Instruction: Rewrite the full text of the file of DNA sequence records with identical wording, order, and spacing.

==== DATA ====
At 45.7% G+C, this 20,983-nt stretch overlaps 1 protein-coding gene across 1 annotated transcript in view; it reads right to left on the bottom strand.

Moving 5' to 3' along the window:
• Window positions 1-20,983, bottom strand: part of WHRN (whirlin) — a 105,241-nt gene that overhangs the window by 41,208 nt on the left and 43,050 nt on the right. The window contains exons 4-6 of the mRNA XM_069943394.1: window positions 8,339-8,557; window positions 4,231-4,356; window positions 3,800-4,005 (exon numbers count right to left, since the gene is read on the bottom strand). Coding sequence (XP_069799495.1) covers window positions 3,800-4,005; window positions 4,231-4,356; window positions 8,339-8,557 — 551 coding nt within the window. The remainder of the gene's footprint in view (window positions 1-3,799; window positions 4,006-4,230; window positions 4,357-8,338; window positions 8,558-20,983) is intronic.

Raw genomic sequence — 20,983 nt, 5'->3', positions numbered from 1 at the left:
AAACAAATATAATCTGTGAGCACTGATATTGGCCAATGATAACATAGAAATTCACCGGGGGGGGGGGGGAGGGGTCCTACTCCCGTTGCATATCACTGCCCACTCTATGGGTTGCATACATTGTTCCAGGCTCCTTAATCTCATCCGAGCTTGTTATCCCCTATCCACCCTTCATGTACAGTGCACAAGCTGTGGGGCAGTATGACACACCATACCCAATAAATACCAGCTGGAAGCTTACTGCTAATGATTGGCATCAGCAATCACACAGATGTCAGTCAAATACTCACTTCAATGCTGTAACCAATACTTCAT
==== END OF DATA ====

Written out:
At 45.7% G+C, this 20,983-nt stretch overlaps 1 protein-coding gene across 1 annotated transcript in view; it reads right to left on the bottom strand.

Moving 5' to 3' along the window:
• Window positions 1-20,983, bottom strand: part of WHRN (whirlin) — a 105,241-nt gene that overhangs the window by 41,208 nt on the left and 43,050 nt on the right. The window contains exons 4-6 of the mRNA XM_069943394.1: window positions 8,339-8,557; window positions 4,231-4,356; window positions 3,800-4,005 (exon numbers count right to left, since the gene is read on the bottom strand). Coding sequence (XP_069799495.1) covers window positions 3,800-4,005; window positions 4,231-4,356; window positions 8,339-8,557 — 551 coding nt within the window. The remainder of the gene's footprint in view (window positions 1-3,799; window positions 4,006-4,230; window positions 4,357-8,338; window positions 8,558-20,983) is intronic.

Raw genomic sequence — 20,983 nt, 5'->3', positions numbered from 1 at the left:
AAACAAATATAATCTGTGAGCACTGATATTGGCCAATGATAACATAGAAATTCACCGGGGGGGGGGGGGAGGGGTCCTACTCCCGTTGCATATCACTGCCCACTCTATGGGTTGCATACATTGTTCCAGGCTCCTTAATCTCATCCGAGCTTGTTATCCCCTATCCACCCTTCATGTACAGTGCACAAGCTGTGGGGCAGTATGACACACCATACCCAATAAATACCAGCTGGAAGCTTACTGCTAATGATTGGCATCAGCAATCACACAGATGTCAGTCAAATACTCACTTCAATGCTGTAACCAATACTTCAT